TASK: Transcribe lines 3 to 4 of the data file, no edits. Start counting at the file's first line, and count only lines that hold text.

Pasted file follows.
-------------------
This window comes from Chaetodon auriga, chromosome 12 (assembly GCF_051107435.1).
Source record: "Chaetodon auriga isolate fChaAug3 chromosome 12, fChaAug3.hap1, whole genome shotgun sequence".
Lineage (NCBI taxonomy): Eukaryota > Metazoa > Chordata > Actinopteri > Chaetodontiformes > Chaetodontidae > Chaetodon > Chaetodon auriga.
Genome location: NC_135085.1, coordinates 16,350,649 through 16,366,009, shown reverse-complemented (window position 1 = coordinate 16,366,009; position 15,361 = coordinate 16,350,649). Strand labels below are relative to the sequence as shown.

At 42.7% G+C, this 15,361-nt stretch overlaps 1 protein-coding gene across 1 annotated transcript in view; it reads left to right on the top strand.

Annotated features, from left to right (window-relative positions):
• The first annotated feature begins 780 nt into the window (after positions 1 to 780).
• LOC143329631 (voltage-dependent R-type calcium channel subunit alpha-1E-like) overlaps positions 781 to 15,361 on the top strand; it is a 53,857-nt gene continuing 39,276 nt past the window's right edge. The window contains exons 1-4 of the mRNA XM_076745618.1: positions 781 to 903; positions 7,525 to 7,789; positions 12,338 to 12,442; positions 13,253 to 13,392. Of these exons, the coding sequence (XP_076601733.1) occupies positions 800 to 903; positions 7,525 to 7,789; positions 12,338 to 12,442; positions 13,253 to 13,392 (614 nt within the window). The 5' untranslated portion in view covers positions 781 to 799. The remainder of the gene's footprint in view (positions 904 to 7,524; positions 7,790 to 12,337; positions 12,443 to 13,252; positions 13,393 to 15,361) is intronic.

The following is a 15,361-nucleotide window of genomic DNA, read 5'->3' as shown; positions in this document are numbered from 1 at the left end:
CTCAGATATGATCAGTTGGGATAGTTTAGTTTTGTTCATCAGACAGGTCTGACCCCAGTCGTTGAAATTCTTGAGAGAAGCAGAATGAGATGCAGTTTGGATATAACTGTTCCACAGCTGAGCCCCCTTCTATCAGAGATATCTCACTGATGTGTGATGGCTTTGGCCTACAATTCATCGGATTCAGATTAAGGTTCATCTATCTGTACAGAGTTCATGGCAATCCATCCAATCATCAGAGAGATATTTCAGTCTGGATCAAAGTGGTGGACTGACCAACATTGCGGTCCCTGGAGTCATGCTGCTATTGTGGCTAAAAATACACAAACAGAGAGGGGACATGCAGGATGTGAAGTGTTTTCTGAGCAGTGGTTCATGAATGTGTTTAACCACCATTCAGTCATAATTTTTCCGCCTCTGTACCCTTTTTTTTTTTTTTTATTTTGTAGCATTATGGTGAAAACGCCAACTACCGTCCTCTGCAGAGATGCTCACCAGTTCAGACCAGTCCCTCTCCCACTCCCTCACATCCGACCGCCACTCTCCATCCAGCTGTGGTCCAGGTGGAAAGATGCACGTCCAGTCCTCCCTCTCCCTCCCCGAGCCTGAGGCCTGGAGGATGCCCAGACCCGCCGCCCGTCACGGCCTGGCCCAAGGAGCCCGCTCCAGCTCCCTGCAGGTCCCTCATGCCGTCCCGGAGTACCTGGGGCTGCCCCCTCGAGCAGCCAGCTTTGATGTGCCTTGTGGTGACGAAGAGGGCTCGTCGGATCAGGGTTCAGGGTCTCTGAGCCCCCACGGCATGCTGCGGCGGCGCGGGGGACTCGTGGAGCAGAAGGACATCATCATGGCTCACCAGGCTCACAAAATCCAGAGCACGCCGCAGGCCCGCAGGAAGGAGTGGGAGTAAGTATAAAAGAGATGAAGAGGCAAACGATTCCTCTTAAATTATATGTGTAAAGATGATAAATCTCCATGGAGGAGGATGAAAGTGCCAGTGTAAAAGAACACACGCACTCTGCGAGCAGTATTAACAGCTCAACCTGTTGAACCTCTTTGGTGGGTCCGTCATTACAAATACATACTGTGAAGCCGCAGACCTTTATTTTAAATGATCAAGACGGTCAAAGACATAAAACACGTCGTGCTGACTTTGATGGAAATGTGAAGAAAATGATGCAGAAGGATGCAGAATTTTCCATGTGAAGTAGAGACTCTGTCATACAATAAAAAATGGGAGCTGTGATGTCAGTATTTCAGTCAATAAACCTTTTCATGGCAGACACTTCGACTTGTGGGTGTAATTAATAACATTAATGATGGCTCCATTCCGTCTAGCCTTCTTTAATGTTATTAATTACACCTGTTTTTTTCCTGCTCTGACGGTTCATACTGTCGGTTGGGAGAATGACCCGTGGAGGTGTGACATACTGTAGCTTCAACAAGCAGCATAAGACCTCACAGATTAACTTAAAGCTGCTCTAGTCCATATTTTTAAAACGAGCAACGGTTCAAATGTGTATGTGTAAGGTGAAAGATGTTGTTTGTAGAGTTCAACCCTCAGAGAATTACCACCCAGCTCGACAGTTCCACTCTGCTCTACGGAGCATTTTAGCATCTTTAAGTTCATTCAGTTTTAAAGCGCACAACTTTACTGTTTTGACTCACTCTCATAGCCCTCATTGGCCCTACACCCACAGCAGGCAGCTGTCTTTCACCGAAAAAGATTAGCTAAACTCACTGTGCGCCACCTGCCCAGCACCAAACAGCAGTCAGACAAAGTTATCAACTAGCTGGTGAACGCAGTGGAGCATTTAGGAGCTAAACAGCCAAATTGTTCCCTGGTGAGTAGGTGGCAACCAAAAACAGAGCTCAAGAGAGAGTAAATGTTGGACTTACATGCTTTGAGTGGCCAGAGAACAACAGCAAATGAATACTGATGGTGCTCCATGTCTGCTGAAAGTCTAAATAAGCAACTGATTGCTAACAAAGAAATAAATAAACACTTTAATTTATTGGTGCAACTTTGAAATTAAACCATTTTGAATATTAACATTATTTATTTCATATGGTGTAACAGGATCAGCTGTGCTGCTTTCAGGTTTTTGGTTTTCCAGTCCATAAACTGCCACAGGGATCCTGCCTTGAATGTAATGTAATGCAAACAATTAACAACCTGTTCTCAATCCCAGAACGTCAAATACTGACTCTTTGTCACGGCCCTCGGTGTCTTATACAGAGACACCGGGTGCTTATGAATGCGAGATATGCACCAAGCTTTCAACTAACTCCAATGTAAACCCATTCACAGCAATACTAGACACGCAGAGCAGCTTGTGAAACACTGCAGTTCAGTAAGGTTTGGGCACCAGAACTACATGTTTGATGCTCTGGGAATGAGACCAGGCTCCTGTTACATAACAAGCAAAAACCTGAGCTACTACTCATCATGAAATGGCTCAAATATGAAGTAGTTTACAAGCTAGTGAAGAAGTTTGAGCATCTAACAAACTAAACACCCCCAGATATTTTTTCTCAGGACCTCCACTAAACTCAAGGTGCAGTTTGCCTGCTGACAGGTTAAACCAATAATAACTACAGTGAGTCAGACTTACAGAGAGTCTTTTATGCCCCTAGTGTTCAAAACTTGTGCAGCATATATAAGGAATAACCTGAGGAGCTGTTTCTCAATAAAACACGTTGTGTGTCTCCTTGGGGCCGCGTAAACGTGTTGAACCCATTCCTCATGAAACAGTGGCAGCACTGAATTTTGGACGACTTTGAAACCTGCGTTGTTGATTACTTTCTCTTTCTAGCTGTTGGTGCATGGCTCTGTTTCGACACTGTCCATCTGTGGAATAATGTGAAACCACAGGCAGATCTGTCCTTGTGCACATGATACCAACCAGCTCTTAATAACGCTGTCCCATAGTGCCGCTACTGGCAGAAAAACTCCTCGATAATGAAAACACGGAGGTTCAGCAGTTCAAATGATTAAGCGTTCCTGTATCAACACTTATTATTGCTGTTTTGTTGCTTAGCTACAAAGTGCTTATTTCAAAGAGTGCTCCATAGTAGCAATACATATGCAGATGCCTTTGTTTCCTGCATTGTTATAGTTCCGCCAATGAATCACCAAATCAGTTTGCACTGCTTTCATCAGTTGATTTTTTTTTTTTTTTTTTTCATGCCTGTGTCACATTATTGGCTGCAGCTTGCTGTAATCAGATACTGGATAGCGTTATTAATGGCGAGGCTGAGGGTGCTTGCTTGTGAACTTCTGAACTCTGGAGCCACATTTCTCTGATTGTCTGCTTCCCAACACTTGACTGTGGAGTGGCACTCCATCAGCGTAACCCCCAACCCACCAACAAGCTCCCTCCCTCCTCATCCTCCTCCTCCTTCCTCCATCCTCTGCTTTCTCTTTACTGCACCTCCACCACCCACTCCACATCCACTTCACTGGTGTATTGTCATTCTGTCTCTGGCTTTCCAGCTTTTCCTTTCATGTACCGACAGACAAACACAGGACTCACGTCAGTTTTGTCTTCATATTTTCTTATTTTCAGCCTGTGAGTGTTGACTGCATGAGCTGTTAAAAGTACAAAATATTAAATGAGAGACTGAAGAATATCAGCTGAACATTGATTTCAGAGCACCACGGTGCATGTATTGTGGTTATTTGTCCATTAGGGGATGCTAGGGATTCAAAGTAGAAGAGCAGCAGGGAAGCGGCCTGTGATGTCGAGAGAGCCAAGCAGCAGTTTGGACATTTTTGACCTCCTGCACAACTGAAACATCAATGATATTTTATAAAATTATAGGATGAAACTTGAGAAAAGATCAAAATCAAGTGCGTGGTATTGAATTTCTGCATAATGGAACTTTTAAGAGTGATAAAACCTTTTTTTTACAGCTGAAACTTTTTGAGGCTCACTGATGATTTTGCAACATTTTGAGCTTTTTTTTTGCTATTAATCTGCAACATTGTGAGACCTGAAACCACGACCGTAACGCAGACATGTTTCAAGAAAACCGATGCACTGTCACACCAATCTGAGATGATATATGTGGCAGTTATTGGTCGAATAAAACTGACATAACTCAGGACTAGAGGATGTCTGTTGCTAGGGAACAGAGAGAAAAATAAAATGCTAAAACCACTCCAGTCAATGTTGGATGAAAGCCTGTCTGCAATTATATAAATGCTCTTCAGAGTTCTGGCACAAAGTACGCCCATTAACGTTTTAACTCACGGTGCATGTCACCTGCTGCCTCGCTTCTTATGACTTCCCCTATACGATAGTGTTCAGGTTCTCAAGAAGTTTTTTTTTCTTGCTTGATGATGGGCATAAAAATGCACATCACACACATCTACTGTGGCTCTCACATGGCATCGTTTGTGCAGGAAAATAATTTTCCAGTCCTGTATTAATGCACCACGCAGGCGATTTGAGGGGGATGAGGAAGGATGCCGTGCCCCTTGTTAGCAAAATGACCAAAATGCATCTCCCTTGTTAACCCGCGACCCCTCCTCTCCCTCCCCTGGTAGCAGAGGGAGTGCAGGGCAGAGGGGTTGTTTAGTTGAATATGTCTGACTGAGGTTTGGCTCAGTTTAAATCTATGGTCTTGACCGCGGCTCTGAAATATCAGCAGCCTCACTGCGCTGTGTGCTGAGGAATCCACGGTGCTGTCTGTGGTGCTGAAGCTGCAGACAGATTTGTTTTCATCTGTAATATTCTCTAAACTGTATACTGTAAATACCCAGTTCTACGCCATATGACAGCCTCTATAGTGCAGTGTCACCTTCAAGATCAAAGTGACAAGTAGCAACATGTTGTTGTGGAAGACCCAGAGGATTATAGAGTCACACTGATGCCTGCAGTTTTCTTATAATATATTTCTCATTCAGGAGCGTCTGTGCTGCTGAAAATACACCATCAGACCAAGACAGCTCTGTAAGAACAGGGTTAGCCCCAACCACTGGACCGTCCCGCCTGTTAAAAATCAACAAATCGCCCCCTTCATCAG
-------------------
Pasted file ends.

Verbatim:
Lineage (NCBI taxonomy): Eukaryota > Metazoa > Chordata > Actinopteri > Chaetodontiformes > Chaetodontidae > Chaetodon > Chaetodon auriga.
Genome location: NC_135085.1, coordinates 16,350,649 through 16,366,009, shown reverse-complemented (window position 1 = coordinate 16,366,009; position 15,361 = coordinate 16,350,649). Strand labels below are relative to the sequence as shown.